2014 was a busy year for UNU-CRIS! It marked the launch of a number of new research projects, among which the Poverty Reduction and Regional Integration (PRARI) project, focusing on health policies in the SADC and UNASUR regions, but also of new collaborations, such as the one with the Global Partnership for the Prevention of Armed Conflict (GPPAC). Several research projects were successfully concluded, and their findings were published. These include the International IDEA project on “Democracy-building in the regional context”, the Scheldemond feasibility study on “Cross-border regional cooperation in higher education” and the exploratory study on “Collaboration between Zeelandic Flanders and Flanders”.
Meanwhile, the FP7-funded GR:EEN research project continued at full speed. Besides the classical academic productions, this project devoted particular attention to the conduct of a foresight exercise and the formulation of future-oriented recommendations. The future trends reports and the foresight policy brief, which are available on the GR:EEN website, stand amongst the most consulted pages.
Among the major innovations launched in 2014 is the “UNU-CRIS award for the best thesis on the EU and other world regions”, established to the intention of the students of the College of Europe in Bruges or Natolin. The first laureate, Joshua Gartland, received a six-month fellowship at UNU-CRIS.
2014 will also be remembered as the year of the second external evaluation of UNU-CRIS. The results of that evaluation were very positive and are for the whole staff an encouragement to continue to devote themselves to the study of the main facets of regional governance. Equally encouraging was the top position granted to the MSc Public Policy and Human Development, to which UNU-CRIS contributes, in the Keuzegids Master 2014, guide to master’s programmes in the Netherlands.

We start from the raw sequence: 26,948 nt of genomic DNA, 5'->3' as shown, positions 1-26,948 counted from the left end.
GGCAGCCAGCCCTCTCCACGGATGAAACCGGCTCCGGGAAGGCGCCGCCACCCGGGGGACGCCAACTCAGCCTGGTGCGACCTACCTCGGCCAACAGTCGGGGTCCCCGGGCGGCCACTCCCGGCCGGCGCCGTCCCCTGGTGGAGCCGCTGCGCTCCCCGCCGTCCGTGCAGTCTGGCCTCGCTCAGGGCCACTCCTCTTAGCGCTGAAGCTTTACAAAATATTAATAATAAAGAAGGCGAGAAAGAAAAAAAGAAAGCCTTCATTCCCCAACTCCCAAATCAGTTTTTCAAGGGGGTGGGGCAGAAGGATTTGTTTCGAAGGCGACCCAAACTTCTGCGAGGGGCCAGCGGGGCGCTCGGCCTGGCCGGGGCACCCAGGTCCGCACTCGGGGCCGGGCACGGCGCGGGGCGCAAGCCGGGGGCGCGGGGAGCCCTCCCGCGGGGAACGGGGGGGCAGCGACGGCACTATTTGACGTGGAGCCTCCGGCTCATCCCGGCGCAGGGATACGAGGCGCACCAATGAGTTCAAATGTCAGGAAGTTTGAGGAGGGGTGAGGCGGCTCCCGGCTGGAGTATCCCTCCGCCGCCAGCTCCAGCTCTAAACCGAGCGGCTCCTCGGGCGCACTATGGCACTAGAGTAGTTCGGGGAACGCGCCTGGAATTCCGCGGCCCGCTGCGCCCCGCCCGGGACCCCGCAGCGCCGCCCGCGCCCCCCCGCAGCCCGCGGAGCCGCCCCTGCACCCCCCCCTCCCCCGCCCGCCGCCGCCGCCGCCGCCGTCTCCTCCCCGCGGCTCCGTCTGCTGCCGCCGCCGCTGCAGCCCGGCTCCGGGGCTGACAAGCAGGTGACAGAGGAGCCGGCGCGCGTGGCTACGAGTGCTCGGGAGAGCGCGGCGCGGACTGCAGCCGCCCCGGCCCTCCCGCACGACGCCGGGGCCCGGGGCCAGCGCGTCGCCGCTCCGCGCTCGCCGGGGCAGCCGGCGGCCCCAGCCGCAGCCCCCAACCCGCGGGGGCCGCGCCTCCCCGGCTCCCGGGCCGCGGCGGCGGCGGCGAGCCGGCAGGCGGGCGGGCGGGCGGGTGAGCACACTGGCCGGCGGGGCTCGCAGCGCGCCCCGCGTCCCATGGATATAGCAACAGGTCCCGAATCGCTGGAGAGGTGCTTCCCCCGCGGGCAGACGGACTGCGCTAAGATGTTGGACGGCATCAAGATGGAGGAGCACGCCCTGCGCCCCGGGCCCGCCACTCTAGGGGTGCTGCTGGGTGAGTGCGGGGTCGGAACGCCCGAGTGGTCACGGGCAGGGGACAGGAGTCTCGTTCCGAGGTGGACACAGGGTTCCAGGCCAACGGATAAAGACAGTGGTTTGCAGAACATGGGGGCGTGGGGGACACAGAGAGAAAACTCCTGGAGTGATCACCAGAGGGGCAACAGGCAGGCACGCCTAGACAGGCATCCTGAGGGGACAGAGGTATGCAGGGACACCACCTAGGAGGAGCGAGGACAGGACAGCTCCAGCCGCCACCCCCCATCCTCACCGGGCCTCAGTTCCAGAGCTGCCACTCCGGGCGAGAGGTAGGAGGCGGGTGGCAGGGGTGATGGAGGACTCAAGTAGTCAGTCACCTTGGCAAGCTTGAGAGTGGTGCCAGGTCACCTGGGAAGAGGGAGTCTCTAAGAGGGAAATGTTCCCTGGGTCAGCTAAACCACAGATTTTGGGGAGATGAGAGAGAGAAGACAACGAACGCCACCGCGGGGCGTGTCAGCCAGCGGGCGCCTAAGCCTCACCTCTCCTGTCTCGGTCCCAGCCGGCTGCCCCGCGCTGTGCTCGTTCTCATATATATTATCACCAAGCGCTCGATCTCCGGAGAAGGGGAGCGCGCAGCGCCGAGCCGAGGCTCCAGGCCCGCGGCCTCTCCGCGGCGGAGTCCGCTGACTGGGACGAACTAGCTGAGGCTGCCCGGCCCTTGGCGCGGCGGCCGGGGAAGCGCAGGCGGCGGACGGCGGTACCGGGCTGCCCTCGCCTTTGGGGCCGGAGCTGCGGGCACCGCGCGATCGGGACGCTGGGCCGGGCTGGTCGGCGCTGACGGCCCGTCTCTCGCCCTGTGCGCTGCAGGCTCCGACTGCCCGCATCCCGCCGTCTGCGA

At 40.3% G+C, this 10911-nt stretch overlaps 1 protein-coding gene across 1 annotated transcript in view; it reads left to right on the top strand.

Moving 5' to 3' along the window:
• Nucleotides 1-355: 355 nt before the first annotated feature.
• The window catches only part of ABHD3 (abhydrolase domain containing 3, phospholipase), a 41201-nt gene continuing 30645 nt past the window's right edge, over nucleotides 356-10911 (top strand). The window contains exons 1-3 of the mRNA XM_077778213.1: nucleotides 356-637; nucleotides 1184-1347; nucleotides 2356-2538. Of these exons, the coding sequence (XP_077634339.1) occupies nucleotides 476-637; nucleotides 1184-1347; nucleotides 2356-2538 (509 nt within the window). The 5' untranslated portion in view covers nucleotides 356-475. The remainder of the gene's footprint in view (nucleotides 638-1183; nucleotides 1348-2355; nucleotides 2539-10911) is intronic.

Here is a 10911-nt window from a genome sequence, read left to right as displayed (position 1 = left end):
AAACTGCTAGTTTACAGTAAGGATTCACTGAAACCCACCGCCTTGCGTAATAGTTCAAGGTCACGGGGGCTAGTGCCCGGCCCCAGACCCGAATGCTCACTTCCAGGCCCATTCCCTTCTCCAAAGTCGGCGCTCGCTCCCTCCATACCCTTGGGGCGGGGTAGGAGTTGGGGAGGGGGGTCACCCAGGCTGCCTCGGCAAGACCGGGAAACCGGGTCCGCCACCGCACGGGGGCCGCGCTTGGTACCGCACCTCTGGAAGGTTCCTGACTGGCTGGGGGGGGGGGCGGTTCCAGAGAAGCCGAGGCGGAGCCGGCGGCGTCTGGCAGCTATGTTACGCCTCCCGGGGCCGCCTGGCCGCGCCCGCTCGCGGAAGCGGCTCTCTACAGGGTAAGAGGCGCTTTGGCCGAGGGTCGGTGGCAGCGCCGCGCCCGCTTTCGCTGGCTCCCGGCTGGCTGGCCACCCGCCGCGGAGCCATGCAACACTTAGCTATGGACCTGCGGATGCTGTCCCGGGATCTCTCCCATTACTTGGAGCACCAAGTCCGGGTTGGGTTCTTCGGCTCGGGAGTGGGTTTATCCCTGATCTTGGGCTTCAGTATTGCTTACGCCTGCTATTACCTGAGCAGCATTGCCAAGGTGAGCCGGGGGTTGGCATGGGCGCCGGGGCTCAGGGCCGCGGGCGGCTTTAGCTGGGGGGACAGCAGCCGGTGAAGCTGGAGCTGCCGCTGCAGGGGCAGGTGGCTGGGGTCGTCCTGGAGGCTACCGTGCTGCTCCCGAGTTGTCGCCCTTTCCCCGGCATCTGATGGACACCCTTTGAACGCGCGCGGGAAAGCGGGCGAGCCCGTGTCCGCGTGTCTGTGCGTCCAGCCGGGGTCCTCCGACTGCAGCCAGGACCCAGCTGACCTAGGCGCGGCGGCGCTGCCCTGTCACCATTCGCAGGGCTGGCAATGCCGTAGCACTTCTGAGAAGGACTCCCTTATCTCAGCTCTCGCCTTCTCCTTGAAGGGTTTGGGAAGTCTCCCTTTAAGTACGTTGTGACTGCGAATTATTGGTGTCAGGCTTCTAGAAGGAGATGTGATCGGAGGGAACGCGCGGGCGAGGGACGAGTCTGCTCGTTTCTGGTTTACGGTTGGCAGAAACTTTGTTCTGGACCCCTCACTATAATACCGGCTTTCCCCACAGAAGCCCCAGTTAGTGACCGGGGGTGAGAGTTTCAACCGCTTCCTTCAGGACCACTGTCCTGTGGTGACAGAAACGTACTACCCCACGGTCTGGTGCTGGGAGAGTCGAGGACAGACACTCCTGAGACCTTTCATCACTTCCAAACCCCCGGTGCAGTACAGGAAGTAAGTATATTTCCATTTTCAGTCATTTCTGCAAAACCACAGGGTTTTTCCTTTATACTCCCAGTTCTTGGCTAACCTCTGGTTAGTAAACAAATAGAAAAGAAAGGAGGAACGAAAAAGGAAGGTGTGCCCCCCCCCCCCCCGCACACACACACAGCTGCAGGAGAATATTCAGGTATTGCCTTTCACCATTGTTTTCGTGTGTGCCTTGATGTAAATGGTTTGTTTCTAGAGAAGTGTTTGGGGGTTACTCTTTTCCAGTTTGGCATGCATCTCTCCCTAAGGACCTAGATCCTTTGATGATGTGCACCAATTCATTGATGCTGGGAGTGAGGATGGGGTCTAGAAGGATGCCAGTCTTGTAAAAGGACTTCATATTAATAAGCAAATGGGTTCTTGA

Since its inception in 2001, UNU-CRIS has generated a steady output and impact and has become recognised as a major player in the field. Indeed, UNU-CRIS has built up a unique expertise and a sound reputation. The ambition should now be to capitalise on those realisations and grow into a leading institute that has a global impact.
We increasingly see a maturation of the field of comparative regionalism. Whereas in 2001 UNU-CRIS was a unique centre with a select group of like-minded centres or groups of scholars, we now witness an increasingly crowded and competitive ‘market’. In recent years, there has been a growing interest in publications on comparative regionalism from a wide variety of institutions on all continents. These centres are particularly interested in regionalism within their particular region, but also in comparative research across regions. This provides a lot of new opportunities for the field of comparative regionalism to mature, and for UNU-CRIS to focus even more on its unique mission to conduct comparative and interdisciplinary research in the field of regional integration. The only caveat is that competition for resources is increasing, but UNU-CRIS has the ambition to continue to be one of the leading institutions in the world and is ready to take up the challenge of attracting external funding to meet its objectives.
Luk Van Langenhove